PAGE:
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Chocolat More at IMDbPro »

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A fairy tale masterpiece!

Author: ChocolatFairy from America
3 July 2003

Admittedly I love Chocolate and was biased towards liking this film. All who knew me insisted I see it. When a film is named after your favourite thing, your expectations may be high, but this film far surpassed mine! It's a beautiful tale that captures the heart. Letting us in on a small piece of Vianne's life, it teaches a lesson in embracing and loving life. It shows passion and what it means to truly live.

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Charming little film with outstanding performances

Author: Dave Kaminskas ( from Royal Oak, MI
20 March 2003

An atheist woman and her daughter move into a highly religious town and open up a chocolate shop just in time for lent... thus making the mayor want to drive them out of town, before the town's people indulge in the sins of chocolate during their time of lent. Excellent. Outstanding performances by the entire cast, good direction, and a charming and original story. All the characters are likeable including the mayor, and the chocolate in the movie looks so good you can't help, but want some yourself. *** out of ****

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Hallstrom cooks up another perfect recipe

Author: mlevans from Oklahoma
15 March 2003

*** This review may contain spoilers ***

Aromatic, sweet, rich and flawlessly blended, Lasse Hallstrom's `Chocolat' perfectly matches the delectable treats sculpted and doled out by Juliette Binochet throughout the movie. Perhaps the most gifted director working today, Hallstrom was probably the only one who could have made this tale of a Mary Poppinseque chocolate maker a masterpiece.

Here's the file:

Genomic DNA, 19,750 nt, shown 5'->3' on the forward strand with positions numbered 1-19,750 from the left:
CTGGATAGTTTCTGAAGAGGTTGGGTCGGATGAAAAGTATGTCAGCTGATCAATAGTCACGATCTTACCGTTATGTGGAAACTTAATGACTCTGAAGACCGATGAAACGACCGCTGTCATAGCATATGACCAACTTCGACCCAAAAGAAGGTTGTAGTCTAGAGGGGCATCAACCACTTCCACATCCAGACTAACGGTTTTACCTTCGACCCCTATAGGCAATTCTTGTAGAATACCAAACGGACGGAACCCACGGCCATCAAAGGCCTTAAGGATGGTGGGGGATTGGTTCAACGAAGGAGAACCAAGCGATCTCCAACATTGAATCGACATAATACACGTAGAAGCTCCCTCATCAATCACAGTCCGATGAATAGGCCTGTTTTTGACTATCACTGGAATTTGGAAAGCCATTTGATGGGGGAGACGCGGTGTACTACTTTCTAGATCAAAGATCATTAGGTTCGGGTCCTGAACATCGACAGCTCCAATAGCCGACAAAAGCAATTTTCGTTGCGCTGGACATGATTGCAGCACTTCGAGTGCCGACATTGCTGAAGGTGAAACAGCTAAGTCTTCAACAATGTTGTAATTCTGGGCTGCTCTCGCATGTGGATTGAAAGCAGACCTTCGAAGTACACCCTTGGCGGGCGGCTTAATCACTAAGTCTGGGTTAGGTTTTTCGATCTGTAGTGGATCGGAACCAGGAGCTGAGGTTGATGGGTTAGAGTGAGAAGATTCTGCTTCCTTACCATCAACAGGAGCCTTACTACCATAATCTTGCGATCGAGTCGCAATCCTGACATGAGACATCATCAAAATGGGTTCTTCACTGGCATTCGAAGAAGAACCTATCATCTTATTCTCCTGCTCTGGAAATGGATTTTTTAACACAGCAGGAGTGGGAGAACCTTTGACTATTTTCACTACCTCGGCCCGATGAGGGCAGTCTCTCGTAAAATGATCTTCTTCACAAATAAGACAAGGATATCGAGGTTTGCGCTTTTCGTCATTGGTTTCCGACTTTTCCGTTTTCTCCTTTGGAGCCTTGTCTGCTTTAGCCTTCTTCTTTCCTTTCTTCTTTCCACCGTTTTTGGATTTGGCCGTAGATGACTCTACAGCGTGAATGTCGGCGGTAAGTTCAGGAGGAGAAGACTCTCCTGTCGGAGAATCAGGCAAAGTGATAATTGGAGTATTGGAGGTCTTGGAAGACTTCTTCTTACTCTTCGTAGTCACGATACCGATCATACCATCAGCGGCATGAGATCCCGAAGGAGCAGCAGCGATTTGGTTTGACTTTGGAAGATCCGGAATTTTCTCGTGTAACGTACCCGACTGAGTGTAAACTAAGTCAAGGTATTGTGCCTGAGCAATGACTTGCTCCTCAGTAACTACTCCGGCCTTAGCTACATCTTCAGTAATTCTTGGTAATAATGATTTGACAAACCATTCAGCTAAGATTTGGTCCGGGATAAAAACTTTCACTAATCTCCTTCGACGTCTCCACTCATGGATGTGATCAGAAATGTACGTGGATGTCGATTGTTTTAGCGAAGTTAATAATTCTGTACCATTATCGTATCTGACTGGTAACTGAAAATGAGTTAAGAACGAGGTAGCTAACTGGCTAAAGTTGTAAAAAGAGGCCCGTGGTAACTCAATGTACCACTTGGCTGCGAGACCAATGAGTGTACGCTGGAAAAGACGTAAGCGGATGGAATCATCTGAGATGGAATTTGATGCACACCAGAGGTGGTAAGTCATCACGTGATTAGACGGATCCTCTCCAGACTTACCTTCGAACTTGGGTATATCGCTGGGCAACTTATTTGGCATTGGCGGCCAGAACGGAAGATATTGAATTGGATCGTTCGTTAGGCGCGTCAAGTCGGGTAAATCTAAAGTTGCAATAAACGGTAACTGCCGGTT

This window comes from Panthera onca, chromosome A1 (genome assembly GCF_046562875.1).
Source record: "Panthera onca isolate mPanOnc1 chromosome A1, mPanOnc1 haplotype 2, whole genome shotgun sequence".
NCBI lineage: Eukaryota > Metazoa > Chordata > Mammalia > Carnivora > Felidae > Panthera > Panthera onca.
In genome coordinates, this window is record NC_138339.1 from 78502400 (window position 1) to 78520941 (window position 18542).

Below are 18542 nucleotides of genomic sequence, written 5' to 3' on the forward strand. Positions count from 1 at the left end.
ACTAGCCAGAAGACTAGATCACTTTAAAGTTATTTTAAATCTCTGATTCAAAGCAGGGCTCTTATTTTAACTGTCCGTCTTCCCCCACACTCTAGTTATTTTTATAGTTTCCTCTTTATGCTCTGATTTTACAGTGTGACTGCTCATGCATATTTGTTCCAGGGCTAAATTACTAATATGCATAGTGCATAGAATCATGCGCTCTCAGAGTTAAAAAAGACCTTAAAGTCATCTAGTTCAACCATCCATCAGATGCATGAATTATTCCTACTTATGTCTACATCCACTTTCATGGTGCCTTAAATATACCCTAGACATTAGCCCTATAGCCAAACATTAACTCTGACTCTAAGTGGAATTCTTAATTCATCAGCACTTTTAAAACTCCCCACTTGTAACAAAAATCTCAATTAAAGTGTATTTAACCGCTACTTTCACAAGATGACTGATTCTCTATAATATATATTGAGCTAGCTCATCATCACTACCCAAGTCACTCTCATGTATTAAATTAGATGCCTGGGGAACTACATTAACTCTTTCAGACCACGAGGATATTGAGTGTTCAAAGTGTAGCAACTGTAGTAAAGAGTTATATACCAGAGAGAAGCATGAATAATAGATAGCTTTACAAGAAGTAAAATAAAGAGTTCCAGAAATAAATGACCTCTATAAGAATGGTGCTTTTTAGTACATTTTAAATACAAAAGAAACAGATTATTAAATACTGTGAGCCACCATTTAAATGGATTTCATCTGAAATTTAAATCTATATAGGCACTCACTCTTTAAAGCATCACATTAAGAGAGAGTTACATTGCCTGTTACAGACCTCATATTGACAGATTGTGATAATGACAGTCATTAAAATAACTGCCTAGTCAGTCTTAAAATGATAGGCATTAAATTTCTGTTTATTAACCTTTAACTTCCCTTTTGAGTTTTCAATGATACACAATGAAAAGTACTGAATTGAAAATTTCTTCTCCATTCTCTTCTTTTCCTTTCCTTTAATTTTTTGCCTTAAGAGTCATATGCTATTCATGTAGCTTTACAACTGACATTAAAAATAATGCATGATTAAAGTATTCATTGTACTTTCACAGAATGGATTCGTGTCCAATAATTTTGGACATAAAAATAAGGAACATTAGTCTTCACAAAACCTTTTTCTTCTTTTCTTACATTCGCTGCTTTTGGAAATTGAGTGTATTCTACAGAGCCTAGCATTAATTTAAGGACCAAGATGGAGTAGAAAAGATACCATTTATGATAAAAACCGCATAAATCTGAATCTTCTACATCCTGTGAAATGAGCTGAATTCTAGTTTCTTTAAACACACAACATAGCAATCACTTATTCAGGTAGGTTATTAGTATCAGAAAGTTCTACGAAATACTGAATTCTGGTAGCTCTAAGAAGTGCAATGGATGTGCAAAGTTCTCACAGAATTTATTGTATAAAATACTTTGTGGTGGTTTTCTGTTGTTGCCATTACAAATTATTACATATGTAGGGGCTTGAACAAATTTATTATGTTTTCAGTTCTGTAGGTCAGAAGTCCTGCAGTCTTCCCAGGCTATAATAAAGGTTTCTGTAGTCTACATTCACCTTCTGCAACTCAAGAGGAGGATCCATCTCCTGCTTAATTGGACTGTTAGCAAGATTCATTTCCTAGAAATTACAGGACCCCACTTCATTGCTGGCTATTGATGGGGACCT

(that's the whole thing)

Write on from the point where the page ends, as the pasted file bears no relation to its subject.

An exquisite piece of work, Chocolat delvers a strong message in just 121 minutes (It seems shorter.) with Hallstrom's velvet glove preventing the points he makes from stinging too badly.


Set in a quaint French village in 1959, a universe away from the worldly French big city life going on around it, the film begins with strong overtones of Mary Poppins. A `clever North wind' blows in not an umbrella-wielding nanny, but a chocolate-baking single mother and her young daughter. We later learn that the woman, Vianne (Binochet) hails from a long line of drifting Mayan women who dispense health and happiness through ancient magical recipes.

Just like in the earlier children's movie, the North wind blows her into a fussy locale, badly in need of a breath of fresh air-and a taste of chocolate. The village is a small, close-knit community where tradition is paramount-along with the leadership of the Catholic Church and the elected officials. Monsieur Comte de Reynaud (Alfred Molina) is mayor of the small town and is descended from the first Comte (count) de Reynaud, whose statue stands outside the church in the center of town. He takes it upon himself to rewrite sermons for youthful priest Pere Henri (Hugh O'Conor), to spread gossip and to keep unsavory elements out of town. He leads by example, fasting throughout Lint.

The Comte meets his match in the strong-willed Vianne, however, as she dares open a chocolate shop during the beginning of Lint. Parishioners in this tiny village do not choose one negligible habit to dispense with during Linten season; they are expected to be abstinent even in marriage and to avoid all sweets and other forms of pleasure. As outcast villager Josephine Muscat (Lena Olin) says, those who misbehave or who fail to fit the narrowly defined roles within the community are termed `crazy' or forced out. Josephine and elderly Armande Voizin (Dame Judi Dench) are both outcasts who are reassured by the suave, confident chocolate maker. When swashbuckling river drifter Roux (Johnny Depp) and his band show up, it is more than the Comte can stand and the battle lines are finally drawn.

The plot has no real surprises, yet never drags. Hallstrom weaves his spell, with just a touch of mystical magic, as that old North wind blows in from time to time and stirs things up in the tiny town. The village itself is wonderful-both in the aerial shots (models, I assume) and closer views. Looking back, I cannot remember seeing an automobile, a few of which I assume would have been seen in even the most modest village in 1959. Still, it is a most charming setting and it works quite well. Even the first Comte's statue comes into play more than once.